The nine tested strategies are:
Authoritative: Changing the writing style to be more persuasive in authoritative claims
Keyword optimization: Adding more keywords from the search query
Statistics Addition: Changing existing content to include statistics instead of interpretative information.
- Cite Sources (quoting reliable sources)
- Quotation Addition: Adding quotes and citation from high quality sources
- Easy-to-Understand: Making the content simpler to understand
- Fluency Optimization is about making the content more articulate
- Unique Words: Adding words that are less widely used, rare and unique but without changing the meaning of the content
- Technical Terms: This strategy adds both unique and technical terms wherever it makes sense to do so and without changing the meaning of the content
- Cite Sources
- Quotation Addition
- Statistics Addition
Which methods worked the best?
The top three optimization strategies were:
- Cite Sources
- Quotation Addition
- Statistics Addition
Those three strategies achieved relative improvements of 30-40% compared to the baselines.
The researchers wrote about the success of these strategies:
“These methods, which involve adding relevant statistics (Statistics Addition), incorporating credible quotes (Quotation Addition), and including citations from reliable sources (Cite Sources) in the website content, require minimal changes to the actual content itself.
Yet, they significantly improve the website’s visibility in Generative Engine responses, enhancing both the credibility and richness of the content.”
The Fluency Optimization and Easy-to Understand methods were also useful for improving visibility by 15-30%.
These results were interpreted by the researchers to show how AI search engines valued both the content and the presentation of the content.
What Optimization Strategies Didn’t Work
The researchers were surprised to discover that using persuasive and authoritative tones in the content did not generally improve rankings in AI search engines, not as well as the other approaches.
Similarly, the method of adding more keywords from the search query into the content didn’t work either. In fact, keyword optimization performed worse than the baseline by 10%.
Optimizations Worked Differently Across Knowledge Domains
An interesting finding in the report is that which kind of optimization worked best depended on the knowledge domain (legal, government, science, history, etc.).
They found that content related to the Historical domain ranked better when the “Authoritative” optimization was applied, where more persuasive language was used.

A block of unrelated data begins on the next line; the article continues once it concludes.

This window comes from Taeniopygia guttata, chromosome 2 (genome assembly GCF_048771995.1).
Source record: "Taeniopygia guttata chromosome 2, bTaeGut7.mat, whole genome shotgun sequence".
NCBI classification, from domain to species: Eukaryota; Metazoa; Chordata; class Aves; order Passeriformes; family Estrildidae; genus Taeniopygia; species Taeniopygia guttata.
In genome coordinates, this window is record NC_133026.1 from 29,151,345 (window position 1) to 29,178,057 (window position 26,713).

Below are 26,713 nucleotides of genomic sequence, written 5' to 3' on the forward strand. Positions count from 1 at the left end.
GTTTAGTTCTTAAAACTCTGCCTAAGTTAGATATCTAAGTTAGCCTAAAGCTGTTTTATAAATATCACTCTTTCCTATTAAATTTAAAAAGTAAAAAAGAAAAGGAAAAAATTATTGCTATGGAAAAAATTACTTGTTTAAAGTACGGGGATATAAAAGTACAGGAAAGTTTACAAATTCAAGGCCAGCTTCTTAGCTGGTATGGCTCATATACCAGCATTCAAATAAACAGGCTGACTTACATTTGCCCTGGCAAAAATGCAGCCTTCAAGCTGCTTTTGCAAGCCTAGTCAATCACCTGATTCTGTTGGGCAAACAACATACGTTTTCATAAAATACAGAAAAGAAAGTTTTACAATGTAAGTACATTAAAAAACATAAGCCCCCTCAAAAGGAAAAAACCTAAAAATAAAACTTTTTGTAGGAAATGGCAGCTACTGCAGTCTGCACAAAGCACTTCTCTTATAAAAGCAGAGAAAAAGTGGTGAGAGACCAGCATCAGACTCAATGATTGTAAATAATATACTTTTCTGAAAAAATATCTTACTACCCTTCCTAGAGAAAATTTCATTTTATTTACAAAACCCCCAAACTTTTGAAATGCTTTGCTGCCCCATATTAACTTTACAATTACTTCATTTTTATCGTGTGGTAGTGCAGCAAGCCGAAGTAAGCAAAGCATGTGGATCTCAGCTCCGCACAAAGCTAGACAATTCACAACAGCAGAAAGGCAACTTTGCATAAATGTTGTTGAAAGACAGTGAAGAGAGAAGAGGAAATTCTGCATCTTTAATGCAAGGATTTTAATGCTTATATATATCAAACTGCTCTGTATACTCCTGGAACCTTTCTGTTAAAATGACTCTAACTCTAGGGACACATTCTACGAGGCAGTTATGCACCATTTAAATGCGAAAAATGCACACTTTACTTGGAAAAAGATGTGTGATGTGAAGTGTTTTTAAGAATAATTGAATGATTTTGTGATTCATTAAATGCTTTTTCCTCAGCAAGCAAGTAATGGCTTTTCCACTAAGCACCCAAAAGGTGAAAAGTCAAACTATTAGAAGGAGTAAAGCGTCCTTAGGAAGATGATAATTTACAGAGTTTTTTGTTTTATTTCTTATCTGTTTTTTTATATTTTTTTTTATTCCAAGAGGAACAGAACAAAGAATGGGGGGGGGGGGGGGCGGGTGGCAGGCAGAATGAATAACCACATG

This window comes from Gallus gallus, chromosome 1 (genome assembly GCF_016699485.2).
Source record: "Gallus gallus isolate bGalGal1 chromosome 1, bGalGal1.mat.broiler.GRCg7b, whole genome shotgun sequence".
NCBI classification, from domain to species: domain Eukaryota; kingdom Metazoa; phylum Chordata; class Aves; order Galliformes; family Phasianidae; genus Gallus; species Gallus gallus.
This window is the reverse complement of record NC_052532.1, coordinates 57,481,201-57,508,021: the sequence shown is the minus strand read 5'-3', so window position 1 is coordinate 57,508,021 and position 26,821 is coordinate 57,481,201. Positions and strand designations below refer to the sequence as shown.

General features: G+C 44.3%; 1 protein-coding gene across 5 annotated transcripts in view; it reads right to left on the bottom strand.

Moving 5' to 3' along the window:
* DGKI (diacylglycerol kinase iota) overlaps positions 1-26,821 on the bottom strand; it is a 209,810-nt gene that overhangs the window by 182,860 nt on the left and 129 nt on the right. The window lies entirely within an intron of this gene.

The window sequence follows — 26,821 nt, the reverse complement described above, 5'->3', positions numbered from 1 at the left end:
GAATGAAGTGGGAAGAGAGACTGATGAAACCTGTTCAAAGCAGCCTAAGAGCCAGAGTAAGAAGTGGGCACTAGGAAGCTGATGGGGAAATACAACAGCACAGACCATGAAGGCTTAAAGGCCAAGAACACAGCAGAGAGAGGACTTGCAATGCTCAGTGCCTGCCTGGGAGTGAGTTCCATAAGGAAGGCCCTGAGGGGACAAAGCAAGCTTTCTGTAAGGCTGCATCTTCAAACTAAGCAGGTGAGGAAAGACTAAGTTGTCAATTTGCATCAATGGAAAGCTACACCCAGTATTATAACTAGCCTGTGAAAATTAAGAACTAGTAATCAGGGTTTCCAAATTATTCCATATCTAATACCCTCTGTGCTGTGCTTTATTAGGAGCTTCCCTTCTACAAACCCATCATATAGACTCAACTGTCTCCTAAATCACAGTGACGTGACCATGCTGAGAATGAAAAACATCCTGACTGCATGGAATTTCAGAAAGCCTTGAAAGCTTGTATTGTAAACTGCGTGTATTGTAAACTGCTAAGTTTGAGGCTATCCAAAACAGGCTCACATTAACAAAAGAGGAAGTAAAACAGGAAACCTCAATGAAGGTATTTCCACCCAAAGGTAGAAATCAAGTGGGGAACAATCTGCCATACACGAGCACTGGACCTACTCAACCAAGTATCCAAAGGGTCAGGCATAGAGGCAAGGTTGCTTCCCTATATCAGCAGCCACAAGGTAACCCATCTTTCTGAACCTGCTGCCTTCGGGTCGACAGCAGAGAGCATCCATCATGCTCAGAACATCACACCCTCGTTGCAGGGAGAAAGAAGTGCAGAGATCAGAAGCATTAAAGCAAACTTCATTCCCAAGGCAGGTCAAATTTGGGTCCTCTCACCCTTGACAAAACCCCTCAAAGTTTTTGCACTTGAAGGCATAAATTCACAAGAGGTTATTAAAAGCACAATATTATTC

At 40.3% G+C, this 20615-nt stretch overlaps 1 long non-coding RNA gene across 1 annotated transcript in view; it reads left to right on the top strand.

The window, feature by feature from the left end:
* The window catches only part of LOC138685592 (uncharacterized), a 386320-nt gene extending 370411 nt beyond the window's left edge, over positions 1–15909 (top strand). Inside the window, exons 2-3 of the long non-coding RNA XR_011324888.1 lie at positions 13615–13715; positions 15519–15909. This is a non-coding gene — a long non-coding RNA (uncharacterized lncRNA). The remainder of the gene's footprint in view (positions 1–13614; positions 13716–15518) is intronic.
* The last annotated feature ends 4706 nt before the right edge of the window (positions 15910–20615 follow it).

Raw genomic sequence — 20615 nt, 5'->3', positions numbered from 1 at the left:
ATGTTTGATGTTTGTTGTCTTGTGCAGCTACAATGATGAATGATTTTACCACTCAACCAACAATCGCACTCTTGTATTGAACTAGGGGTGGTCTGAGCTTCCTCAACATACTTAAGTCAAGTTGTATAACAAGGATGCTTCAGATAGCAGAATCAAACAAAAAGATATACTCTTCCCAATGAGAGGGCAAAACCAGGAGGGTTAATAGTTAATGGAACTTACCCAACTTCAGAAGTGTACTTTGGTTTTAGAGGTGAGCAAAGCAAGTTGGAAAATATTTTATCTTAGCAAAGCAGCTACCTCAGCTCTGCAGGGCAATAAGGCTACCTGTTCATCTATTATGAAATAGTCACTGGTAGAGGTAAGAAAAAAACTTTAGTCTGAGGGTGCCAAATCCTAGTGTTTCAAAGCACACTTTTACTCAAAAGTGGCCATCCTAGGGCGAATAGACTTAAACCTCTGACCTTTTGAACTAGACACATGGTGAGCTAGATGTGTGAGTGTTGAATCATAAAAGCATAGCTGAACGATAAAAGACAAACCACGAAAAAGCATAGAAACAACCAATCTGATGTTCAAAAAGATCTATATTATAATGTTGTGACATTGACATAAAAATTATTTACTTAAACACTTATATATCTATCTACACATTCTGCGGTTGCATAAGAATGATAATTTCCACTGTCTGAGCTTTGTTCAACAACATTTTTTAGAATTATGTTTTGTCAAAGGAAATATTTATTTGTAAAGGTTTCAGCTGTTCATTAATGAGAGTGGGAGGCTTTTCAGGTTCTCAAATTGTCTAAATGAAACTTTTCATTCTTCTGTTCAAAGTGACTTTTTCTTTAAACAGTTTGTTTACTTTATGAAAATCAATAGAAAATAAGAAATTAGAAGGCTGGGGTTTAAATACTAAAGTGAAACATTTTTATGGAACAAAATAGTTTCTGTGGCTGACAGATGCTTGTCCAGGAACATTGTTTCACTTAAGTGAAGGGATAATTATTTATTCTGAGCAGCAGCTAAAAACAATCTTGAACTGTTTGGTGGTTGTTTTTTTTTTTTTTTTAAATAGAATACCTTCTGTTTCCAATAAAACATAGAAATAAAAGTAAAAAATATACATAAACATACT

The Citation optimization, where the content was improved with citations from authoritative sources, worked significantly best for factual search queries.
Adding statistics worked well for Law and Government related questions. Statistics also worked well for “opinion” question where a searcher asks the AI about its opinion about something.
The researchers observed:
“This suggests that the incorporation of data-driven evidence can enhance the visibility of a website in particular contexts especially these.”
Adding quotations worked well for the People & Society, Explanation, and History knowledge domains. The researchers interpreted those results to mean that perhaps the AI search engine prefers “authenticity” and “depth” for these kinds of questions.
The researchers concluded that making domain-specific optimizations were the best approach to take.
Low Ranked Websites Improved Rankings With GEO
The good news from this research is that normally low-ranked websites will benefit from these strategies for optimizing for AI search engines.
“Interestingly, websites that are ranked lower in SERP, which typically struggle to gain visibility, benefit significantly more from GEO than those ranked higher.
For instance, the Cite Sources method led to a substantial 115.1% increase in visibility for websites ranked fifth in SERP, while on average the visibility of the top-ranked website decreased by 30.3%.
…the application of GEO methods presents an opportunity for these small content creators to significantly improve their visibility in Generative Engine responses.
By enhancing their content using GEO, they can reach a wider audience, thereby leveling the playing field and allowing them to compete more effectively with larger corporations in the digital space.”
Game Changer For SEO
This research study shows a new path for SEO when it comes to AI-based search engines. Those who said that AI Search was going to defeat SEO spoke too early. This research appears to show that SEO will eventually evolve to become GEO in order to compete in the next generation of AI search engines.
Read the research study here: